Professor Jared Goldstein, a constitutional law expert, argues that Trump’s immigration ban explicitly smears Muslims as being potentially hostile to the Constitution.

Upcoming Events

Commencement

Commencement

Open Door Speaker Series: Common Mistakes NOT to Make in Drafting & Negotiating Contracts
APR
13
5:00 pm - 6:00 pm
RWU Law | Bristol Campus | Bay View Room
School of Law Commencement
MAY
19
1:00 pm - 3:00 pm
RWU School of Law, Bristol, RI
19th Annual Rhode Island Attorney General Open Government Summit
JUL
28
8:30 am - 12:30 pm
RWU School of Law, Bristol, RI

Trending@RWULaw

03/06/2017
By Dean Michael J. Yelnosky
On February 21st I flew from Providence to D.C. for what turned out to be an amazing twenty-four hours.  Shortly after touching down, I entered a hotel function room to meet admitted students...


Affordable Excellence at RWU LAW

Archives

Newsroom

SLATE: Goldstein on Travel Ban

Professor Jared Goldstein, a constitutional law expert, argues that Trump’s immigration ban explicitly smears Muslims as being potentially hostile to the Constitution.

From SLATE:A Good American: How Trump’s immigration ban explicitly smears Muslims as being potentially hostile to the Constitution” by RWU Law Professor Jared A. Goldstein

Muslim AmericansFeb. 14, 2017:  President Donald Trump’s controversial executive order temporarily banning travelers from seven majority-Muslim countries — an order that the 9th U.S. Circuit Court of Appeals kept on hold last week — does not explicitly exclude people because of their faith. Instead, the language of the order uses potential hostility to the Constitution, not religion, as its stated benchmark for identifying dangerous foreigners who must be kept out of the United States. Section 1 of the order declares that it seeks to protect national security by excluding those who might “bear hostile attitudes” toward the United States “and its founding principles” and who “do not support the Constitution.” Protecting the nation against those who oppose its most fundamental principles, the president and his supporters have said, is the definition of patriotism, not bigotry.

The president has tried to justify the exclusion of Muslims in patriotic terms ... No one should be fooled. ~ Professor Jared Goldstein

As the 9th Circuit noted, of course, there is a wealth of evidence outside the plain language of the order that the policy was adopted to exclude Muslims — most obviously, Trump’s campaign promise to ban entrance to all Muslims. Yet even if the government were right that the president’s campaign promises should be ignored in assessing whether the order is intended to discriminate against Muslims, and the 9th Circuit shot this argument down, the order’s plain language evinces a discriminatory purpose that should justify striking it down. The order explicitly expresses suspicion that citizens of seven predominately Muslim nations are uniquely likely to be hostile to the Constitution and should be subject to “extreme vetting” to prove otherwise.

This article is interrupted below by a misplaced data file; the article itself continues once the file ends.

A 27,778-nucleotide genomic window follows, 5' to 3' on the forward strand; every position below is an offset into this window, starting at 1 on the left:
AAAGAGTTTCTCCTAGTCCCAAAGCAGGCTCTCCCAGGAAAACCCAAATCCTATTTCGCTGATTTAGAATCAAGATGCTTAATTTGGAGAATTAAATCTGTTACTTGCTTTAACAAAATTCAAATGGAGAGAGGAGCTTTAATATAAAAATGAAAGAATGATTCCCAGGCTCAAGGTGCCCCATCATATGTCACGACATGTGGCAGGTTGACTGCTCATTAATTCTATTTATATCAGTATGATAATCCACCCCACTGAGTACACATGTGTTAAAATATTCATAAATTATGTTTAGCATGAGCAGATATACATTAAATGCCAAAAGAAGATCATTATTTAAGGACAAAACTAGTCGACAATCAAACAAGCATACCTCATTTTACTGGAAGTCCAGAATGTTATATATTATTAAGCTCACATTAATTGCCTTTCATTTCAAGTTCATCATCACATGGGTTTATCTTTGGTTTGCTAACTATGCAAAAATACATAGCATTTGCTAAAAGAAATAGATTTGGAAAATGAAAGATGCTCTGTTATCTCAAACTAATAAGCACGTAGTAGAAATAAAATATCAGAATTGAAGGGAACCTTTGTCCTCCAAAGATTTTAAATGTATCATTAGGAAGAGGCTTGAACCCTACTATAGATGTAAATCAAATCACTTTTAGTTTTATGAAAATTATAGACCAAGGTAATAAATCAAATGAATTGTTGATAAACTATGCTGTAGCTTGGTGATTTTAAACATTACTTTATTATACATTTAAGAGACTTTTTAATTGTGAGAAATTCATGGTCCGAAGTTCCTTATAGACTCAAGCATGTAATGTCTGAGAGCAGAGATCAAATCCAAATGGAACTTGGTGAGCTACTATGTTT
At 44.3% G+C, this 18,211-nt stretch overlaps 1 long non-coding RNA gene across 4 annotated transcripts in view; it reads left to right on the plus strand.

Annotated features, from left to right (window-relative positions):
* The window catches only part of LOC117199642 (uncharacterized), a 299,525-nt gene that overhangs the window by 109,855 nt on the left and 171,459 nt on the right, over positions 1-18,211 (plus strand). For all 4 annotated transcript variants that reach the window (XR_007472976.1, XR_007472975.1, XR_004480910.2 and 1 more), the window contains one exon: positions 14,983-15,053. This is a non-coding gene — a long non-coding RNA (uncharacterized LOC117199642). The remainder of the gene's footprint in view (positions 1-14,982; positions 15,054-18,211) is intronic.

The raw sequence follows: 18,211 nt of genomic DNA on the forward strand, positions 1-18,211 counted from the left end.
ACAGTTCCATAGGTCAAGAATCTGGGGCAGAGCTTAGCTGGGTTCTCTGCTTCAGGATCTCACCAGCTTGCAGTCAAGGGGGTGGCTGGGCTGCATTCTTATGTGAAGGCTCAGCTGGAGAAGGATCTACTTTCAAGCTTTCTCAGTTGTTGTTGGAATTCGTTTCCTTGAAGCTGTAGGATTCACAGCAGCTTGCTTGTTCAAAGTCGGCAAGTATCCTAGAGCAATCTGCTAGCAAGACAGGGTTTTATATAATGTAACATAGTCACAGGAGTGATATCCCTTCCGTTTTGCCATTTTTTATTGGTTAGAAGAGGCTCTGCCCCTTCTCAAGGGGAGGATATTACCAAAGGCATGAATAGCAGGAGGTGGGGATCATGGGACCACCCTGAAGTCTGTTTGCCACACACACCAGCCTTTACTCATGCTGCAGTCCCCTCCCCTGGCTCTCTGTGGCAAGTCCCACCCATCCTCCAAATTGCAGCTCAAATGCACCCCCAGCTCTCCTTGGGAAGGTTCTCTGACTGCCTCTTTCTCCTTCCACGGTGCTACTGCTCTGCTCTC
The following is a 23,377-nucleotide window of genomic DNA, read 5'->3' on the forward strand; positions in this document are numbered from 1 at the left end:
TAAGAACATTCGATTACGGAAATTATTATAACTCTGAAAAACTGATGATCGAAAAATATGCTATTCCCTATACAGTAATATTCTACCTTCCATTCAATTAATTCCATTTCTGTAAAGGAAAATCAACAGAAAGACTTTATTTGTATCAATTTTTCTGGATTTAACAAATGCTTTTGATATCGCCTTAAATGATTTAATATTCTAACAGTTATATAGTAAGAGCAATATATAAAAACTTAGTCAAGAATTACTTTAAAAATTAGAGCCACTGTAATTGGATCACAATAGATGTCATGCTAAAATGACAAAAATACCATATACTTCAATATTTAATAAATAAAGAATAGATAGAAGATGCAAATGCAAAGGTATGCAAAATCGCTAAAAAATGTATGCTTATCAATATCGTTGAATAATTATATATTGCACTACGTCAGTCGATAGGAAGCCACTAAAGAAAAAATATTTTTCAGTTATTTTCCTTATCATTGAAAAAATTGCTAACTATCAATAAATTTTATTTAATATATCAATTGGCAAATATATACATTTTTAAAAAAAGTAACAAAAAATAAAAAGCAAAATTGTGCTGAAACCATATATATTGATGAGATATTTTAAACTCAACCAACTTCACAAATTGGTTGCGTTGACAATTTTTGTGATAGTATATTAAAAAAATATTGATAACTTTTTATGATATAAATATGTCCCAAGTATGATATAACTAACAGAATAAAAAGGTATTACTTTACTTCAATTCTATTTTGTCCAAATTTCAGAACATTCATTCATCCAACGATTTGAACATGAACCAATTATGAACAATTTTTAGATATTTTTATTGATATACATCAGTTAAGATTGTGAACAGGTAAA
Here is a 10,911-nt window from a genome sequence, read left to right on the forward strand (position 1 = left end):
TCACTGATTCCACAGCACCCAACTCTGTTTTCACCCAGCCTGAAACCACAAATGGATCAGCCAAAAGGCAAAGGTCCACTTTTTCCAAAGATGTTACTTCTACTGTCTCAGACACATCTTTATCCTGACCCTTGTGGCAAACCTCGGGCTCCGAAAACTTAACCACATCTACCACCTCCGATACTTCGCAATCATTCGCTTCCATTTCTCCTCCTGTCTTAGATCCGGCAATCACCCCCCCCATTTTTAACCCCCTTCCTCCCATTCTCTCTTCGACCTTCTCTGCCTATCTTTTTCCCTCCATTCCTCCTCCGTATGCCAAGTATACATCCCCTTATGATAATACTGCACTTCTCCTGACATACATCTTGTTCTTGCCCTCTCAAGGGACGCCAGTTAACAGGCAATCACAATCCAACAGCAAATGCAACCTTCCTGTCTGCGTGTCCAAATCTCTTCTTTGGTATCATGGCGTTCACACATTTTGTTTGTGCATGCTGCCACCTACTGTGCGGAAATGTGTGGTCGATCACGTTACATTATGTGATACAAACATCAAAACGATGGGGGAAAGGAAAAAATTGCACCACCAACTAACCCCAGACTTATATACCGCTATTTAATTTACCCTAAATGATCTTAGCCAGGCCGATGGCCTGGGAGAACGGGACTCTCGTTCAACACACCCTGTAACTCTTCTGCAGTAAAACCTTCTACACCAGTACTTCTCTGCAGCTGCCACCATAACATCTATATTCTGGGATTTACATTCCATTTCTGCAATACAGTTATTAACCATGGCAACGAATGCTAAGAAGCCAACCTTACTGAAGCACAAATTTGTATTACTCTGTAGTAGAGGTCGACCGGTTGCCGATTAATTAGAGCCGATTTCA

To see why the order’s use of hostility-to-the-Constitution expresses anti-Islam animus requires understanding the claim that has long been peddled by the conspiratorial right that Islam is incompatible with the Constitution. For years, leading figures on the right have argued that Islam seeks to infiltrate the United States and replace the Constitution with Sharia law. The charge has been leveled by the Tea Party movement, by the Family Research Council, and by former presidential candidate and Secretary of Housing and Urban Development nominee Ben Carson, who argued that a Muslim must never become president because he would be loyal to Islam, not the Constitution. […]

Every president elected between 1965 and 2012, however, has embraced the notion that anyone of any race, religion, or national origin can become American through dedication to the American creed expressed in the Constitution. In his first inaugural address, President George W. Bush declared that “America has never been united by blood or birth or soil. We are bound by ideals that move us beyond backgrounds, lift us above our interests and teach us what it means to be citizens.” Presidents Ronald Reagan, Bill Clinton, and Barack Obama said the same thing in almost identical language.

With the issuance of the immigration order, President Trump signaled that he holds a radically different understanding of who can and cannot be a good American. The order puts the force of law behind the Islamophobic claim that Muslims should be excluded because they are not suited to becoming Americans. Like nativists of old, the president has tried to justify the exclusion in patriotic terms, claiming that the order does not target Muslims because of their religion but because they hate our constitutional ideals. No one should be fooled.

For full article, click here.